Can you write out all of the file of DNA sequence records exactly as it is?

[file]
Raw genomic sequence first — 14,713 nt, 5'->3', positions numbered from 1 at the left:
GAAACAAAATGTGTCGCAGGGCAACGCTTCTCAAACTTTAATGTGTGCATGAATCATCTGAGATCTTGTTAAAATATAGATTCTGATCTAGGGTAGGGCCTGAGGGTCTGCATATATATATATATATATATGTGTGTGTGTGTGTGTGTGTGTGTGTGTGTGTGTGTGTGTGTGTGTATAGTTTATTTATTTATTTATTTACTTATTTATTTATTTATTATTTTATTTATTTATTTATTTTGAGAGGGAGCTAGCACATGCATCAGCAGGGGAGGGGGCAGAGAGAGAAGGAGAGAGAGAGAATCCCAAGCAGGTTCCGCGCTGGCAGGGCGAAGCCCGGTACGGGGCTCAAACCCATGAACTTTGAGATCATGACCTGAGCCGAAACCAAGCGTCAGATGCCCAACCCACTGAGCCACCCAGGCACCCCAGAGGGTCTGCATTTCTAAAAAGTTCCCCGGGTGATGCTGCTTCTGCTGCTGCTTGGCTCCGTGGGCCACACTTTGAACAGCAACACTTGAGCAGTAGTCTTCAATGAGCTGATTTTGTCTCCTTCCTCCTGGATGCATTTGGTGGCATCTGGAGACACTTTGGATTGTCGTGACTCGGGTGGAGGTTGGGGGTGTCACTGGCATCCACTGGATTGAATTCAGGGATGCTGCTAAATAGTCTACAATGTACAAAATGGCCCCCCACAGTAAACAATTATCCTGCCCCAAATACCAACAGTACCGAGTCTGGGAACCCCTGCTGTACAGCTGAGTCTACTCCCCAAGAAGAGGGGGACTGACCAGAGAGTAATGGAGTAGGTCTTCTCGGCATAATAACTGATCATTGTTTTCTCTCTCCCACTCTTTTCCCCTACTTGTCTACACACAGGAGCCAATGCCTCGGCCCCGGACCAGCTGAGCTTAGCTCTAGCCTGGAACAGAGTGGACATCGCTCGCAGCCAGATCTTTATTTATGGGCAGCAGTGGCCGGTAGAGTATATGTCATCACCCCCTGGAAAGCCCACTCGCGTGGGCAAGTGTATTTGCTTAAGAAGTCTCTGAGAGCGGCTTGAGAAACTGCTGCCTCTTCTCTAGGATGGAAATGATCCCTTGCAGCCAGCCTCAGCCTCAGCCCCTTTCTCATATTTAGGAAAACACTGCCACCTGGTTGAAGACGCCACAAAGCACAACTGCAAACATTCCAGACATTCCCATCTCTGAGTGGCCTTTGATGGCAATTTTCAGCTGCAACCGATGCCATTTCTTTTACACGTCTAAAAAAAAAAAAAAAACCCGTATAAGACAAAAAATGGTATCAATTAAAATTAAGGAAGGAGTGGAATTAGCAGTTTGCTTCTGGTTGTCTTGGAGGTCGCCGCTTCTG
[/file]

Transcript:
Raw genomic sequence first — 14,713 nt, 5'->3', positions numbered from 1 at the left:
GAAACAAAATGTGTCGCAGGGCAACGCTTCTCAAACTTTAATGTGTGCATGAATCATCTGAGATCTTGTTAAAATATAGATTCTGATCTAGGGTAGGGCCTGAGGGTCTGCATATATATATATATATATATGTGTGTGTGTGTGTGTGTGTGTGTGTGTGTGTGTGTGTGTGTGTGTATAGTTTATTTATTTATTTATTTACTTATTTATTTATTTATTATTTTATTTATTTATTTATTTTGAGAGGGAGCTAGCACATGCATCAGCAGGGGAGGGGGCAGAGAGAGAAGGAGAGAGAGAGAATCCCAAGCAGGTTCCGCGCTGGCAGGGCGAAGCCCGGTACGGGGCTCAAACCCATGAACTTTGAGATCATGACCTGAGCCGAAACCAAGCGTCAGATGCCCAACCCACTGAGCCACCCAGGCACCCCAGAGGGTCTGCATTTCTAAAAAGTTCCCCGGGTGATGCTGCTTCTGCTGCTGCTTGGCTCCGTGGGCCACACTTTGAACAGCAACACTTGAGCAGTAGTCTTCAATGAGCTGATTTTGTCTCCTTCCTCCTGGATGCATTTGGTGGCATCTGGAGACACTTTGGATTGTCGTGACTCGGGTGGAGGTTGGGGGTGTCACTGGCATCCACTGGATTGAATTCAGGGATGCTGCTAAATAGTCTACAATGTACAAAATGGCCCCCCACAGTAAACAATTATCCTGCCCCAAATACCAACAGTACCGAGTCTGGGAACCCCTGCTGTACAGCTGAGTCTACTCCCCAAGAAGAGGGGGACTGACCAGAGAGTAATGGAGTAGGTCTTCTCGGCATAATAACTGATCATTGTTTTCTCTCTCCCACTCTTTTCCCCTACTTGTCTACACACAGGAGCCAATGCCTCGGCCCCGGACCAGCTGAGCTTAGCTCTAGCCTGGAACAGAGTGGACATCGCTCGCAGCCAGATCTTTATTTATGGGCAGCAGTGGCCGGTAGAGTATATGTCATCACCCCCTGGAAAGCCCACTCGCGTGGGCAAGTGTATTTGCTTAAGAAGTCTCTGAGAGCGGCTTGAGAAACTGCTGCCTCTTCTCTAGGATGGAAATGATCCCTTGCAGCCAGCCTCAGCCTCAGCCCCTTTCTCATATTTAGGAAAACACTGCCACCTGGTTGAAGACGCCACAAAGCACAACTGCAAACATTCCAGACATTCCCATCTCTGAGTGGCCTTTGATGGCAATTTTCAGCTGCAACCGATGCCATTTCTTTTACACGTCTAAAAAAAAAAAAAAAACCCGTATAAGACAAAAAATGGTATCAATTAAAATTAAGGAAGGAGTGGAATTAGCAGTTTGCTTCTGGTTGTCTTGGAGGTCGCCGCTTCTG